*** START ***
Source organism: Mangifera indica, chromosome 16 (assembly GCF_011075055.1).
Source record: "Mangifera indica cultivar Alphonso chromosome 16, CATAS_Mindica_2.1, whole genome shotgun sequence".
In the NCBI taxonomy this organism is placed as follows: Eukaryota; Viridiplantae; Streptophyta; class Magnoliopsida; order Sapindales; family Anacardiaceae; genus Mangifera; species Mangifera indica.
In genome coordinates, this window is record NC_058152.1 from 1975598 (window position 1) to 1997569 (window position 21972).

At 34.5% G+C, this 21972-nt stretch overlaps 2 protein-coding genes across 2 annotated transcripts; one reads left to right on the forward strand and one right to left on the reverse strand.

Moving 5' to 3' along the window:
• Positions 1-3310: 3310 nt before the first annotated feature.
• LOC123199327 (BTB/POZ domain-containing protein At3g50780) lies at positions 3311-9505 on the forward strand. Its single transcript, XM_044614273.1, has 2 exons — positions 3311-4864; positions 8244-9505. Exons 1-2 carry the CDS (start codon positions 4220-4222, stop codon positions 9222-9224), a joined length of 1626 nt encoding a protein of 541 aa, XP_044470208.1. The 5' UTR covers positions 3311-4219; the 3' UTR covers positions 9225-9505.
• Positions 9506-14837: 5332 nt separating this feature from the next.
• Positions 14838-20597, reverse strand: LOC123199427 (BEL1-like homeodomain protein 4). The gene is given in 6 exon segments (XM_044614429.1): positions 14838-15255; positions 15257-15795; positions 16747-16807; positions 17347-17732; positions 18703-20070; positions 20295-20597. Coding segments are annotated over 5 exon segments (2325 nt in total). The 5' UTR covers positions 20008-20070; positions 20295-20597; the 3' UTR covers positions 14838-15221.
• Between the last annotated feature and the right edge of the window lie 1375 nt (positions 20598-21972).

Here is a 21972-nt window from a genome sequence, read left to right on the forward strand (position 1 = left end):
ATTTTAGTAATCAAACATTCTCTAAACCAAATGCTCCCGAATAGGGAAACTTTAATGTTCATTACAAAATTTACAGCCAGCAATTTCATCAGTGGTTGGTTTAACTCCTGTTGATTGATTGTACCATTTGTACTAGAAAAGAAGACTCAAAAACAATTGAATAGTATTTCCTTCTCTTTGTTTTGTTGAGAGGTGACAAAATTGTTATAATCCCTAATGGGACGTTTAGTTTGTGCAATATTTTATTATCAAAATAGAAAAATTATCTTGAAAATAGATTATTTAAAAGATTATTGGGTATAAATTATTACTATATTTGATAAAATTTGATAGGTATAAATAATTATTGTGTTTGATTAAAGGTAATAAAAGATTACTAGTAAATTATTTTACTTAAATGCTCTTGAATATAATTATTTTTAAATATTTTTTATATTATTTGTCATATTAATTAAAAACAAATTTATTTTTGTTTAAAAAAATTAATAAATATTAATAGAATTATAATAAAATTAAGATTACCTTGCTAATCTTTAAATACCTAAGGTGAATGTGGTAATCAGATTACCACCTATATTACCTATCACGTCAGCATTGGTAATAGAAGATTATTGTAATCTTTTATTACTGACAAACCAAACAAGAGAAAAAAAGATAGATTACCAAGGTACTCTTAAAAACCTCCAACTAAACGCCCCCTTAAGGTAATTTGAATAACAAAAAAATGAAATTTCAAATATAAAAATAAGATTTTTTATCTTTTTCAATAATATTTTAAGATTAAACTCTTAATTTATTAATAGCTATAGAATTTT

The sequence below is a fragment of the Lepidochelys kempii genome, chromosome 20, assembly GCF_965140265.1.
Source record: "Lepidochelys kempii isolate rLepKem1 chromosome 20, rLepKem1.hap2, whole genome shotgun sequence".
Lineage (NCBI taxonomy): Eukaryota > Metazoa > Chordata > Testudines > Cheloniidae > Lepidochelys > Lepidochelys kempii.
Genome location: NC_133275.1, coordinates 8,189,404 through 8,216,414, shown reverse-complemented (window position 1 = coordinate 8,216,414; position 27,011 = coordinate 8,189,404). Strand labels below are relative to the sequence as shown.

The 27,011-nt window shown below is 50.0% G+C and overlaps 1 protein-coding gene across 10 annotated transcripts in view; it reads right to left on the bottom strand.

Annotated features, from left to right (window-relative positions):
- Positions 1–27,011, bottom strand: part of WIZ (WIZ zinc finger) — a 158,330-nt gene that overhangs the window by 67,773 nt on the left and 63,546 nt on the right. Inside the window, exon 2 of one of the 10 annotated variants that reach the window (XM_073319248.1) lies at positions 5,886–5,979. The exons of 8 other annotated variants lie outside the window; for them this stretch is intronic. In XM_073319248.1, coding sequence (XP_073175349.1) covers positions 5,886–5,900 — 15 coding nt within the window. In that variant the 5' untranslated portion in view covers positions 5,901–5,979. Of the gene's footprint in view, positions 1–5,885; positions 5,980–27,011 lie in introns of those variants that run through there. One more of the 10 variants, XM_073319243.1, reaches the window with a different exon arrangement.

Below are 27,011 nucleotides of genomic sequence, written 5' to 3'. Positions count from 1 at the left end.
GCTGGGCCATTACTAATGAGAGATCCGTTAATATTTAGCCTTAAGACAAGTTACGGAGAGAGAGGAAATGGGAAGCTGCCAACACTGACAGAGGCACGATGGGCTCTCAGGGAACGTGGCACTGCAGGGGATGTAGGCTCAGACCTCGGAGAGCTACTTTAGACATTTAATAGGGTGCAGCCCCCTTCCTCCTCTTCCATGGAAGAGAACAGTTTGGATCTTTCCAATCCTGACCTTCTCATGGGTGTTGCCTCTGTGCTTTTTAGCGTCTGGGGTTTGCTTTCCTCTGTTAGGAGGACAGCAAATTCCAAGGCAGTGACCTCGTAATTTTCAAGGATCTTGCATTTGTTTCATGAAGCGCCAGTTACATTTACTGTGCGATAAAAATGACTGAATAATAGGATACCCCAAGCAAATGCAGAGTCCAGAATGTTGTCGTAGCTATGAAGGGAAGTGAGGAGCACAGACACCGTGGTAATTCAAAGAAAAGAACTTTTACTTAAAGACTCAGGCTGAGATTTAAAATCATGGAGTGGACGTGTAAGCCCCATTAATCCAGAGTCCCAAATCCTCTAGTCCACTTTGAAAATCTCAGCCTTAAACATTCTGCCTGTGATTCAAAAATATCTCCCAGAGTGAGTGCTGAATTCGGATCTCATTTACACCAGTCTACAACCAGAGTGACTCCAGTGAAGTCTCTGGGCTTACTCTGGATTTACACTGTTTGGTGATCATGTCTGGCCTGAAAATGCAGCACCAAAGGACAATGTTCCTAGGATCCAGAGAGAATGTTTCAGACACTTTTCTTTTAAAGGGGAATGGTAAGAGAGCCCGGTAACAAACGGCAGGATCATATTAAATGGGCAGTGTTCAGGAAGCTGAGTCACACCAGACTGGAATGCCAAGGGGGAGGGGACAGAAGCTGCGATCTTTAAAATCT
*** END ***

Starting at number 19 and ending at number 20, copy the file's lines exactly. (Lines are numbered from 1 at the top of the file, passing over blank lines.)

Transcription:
Annotated features, from left to right (window-relative positions):
- Positions 1–27,011, bottom strand: part of WIZ (WIZ zinc finger) — a 158,330-nt gene that overhangs the window by 67,773 nt on the left and 63,546 nt on the right. Inside the window, exon 2 of one of the 10 annotated variants that reach the window (XM_073319248.1) lies at positions 5,886–5,979. The exons of 8 other annotated variants lie outside the window; for them this stretch is intronic. In XM_073319248.1, coding sequence (XP_073175349.1) covers positions 5,886–5,900 — 15 coding nt within the window. In that variant the 5' untranslated portion in view covers positions 5,901–5,979. Of the gene's footprint in view, positions 1–5,885; positions 5,980–27,011 lie in introns of those variants that run through there. One more of the 10 variants, XM_073319243.1, reaches the window with a different exon arrangement.